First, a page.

I tried to bide my time as best I could. I drew the characters every chance I could. I made an alphabetical list of every single thing in the movie, with brief descriptions. I thought and thought and thought about Star Wars to the point my near-perfect school grades began spiraling down into the abyss. I will never forget the day my mother came home from a parent-teacher conference and warned me I was about to flunk the seventh grade. True story.
When would a sequel come out? An official 1977 book called The Star Wars Album said, “there is a full-length feature film scheduled, due in fall of 1978.” Fantastic! Not too long to wait! Little did I know then it was probably referencing George Lucas’ scant plans to film a “cheapie” follow-up based on Alan Dean Foster’s Splinter of the Mind’s Eye novel.
Speaking of the book, I saw it in a bookstore in April of 1978 and my head nearly exploded. I was reading The Hobbit at the time but threw it over to read the new Star Wars novel. Read it? No, I soaked myself in it, taking it in through my pores and directly into my bloodstream.
Everything was new and exciting then. We had almost nothing and it was glorious. What we had was a film and a few crumbs and we had our own ideas and imaginations. We filled in the blanks of what the Jedi were, and what a Dark Lord of the Sith was, and what sort of chances the Rebel Alliance had. Who was the Emperor? No idea, but it sounded awesome.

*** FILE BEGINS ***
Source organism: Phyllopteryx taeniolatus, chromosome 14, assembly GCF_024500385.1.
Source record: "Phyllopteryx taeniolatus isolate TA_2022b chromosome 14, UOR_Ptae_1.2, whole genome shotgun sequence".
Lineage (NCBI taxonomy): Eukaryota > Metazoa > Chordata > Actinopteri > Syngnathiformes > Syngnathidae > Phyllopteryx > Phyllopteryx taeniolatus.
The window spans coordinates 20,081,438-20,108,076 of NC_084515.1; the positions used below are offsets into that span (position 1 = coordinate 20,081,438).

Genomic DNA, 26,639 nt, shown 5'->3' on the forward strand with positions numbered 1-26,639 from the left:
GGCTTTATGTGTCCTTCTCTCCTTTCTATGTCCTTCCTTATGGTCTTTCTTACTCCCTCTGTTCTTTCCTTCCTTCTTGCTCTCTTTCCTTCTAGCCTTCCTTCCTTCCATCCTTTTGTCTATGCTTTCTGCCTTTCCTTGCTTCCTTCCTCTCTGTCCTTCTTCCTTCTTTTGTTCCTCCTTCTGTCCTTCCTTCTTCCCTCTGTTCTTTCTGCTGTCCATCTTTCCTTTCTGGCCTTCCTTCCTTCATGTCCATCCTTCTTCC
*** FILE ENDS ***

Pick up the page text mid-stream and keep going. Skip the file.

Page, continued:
Late 1978 came and went and no sequel. We learned the game as we went along. And we speculated. I also started using the internet, which back then was called Starlog.
I’m sitting here writing this as a much-older guy and I can still feel exactly how it felt back in 1977. I can remember how it felt to have Star Wars enter and take over my life, and quite literally. It was the best mania ever, and it was all mine.
And how cool is it that here now in the present day, they decided to make my birthday, May the Fourth, officially Star Wars Day? Pretty cool. Pretty damn cool.
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JIM BEARD has pounded out adventure fiction since he sold a story to DC Comics in 2002. He’s gone on to write official Star Wars and Ghostbusters comics stories and contributed articles and essays to several volumes of comic book history. His prose work includes his own creations, but also licensed properties such as Planet of the Apes, X-Files, Spider-Man, Kolchak the Night Stalker and Captain Action. In addition, Jim provided regular content for Marvel.com, the official Marvel Comics website, for 17 years.
Check out his latest releases: a Green Hornet novella How Sweet the Sting, his first epic fantasy novel The Nine Nations Book One: The Sliding World, Running Home to Shadows about Dark Shadows, and the most recent Batman ’66 books of essays he’s edited: Zlonk! Zok! Zowie! The Subterranean Blue Grotto Essays on Batman ’66 – Season One, Biff! Bam! Ee-Yow! The Subterranean Blue Grotto Essays on Batman ’66 – Season Two and Oooff! Boff! Splatt! The Subterranean Blue Grotto Guide to Batman ’66 – Season Three.